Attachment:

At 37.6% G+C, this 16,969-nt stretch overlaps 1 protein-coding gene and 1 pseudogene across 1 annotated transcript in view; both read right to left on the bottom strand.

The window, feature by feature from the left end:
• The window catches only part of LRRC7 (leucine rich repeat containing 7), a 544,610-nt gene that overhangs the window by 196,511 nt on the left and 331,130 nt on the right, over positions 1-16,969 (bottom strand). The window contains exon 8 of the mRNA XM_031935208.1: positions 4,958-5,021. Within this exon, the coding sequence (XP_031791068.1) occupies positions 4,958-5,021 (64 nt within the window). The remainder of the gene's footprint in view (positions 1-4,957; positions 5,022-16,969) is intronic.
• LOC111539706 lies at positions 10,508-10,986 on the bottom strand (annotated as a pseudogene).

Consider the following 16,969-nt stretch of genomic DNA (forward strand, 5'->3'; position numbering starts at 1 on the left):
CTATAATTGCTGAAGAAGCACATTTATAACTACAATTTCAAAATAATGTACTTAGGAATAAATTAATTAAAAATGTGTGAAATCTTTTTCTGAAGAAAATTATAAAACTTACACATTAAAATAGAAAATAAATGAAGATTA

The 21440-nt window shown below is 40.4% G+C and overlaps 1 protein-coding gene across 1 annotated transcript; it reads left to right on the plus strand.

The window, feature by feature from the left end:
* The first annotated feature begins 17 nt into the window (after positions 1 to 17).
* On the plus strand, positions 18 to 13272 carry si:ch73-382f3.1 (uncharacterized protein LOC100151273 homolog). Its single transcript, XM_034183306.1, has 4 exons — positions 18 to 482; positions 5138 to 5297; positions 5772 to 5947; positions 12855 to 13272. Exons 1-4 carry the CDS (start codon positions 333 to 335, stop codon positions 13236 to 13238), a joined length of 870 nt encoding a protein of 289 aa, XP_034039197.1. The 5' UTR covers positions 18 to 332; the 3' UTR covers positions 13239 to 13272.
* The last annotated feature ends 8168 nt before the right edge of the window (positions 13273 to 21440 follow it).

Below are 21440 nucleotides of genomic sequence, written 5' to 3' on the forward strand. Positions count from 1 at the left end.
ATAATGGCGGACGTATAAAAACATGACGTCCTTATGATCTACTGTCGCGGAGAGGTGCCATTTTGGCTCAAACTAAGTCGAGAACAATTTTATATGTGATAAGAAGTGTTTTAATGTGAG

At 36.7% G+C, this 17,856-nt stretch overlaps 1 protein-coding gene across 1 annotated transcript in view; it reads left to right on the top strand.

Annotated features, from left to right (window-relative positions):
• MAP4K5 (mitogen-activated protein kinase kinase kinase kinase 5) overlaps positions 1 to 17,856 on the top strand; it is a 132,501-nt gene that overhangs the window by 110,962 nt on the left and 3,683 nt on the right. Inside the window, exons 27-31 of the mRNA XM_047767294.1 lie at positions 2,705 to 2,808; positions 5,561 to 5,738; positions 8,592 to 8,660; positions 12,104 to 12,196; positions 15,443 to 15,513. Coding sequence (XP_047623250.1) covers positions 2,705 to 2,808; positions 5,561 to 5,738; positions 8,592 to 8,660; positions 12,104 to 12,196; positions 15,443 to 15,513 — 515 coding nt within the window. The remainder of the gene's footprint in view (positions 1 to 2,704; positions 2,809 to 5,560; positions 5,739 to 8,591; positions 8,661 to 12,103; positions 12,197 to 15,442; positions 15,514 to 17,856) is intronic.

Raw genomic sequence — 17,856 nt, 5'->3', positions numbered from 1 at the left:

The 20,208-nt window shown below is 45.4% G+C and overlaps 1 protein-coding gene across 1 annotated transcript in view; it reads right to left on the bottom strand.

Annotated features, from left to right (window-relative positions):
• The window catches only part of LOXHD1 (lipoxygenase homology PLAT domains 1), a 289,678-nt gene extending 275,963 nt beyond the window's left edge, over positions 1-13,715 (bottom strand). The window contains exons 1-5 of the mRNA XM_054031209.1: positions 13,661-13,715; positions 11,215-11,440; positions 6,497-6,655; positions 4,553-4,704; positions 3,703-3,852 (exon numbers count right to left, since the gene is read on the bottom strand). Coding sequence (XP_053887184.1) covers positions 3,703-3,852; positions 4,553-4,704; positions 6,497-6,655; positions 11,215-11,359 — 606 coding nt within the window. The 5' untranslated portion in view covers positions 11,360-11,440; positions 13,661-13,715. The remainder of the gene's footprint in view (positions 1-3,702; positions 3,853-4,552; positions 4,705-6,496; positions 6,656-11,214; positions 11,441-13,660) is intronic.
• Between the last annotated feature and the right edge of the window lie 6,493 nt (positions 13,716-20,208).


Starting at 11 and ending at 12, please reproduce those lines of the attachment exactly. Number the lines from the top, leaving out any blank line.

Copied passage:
* The last annotated feature ends 8168 nt before the right edge of the window (positions 13273 to 21440 follow it).

Below are 21440 nucleotides of genomic sequence, written 5' to 3' on the forward strand. Positions count from 1 at the left end.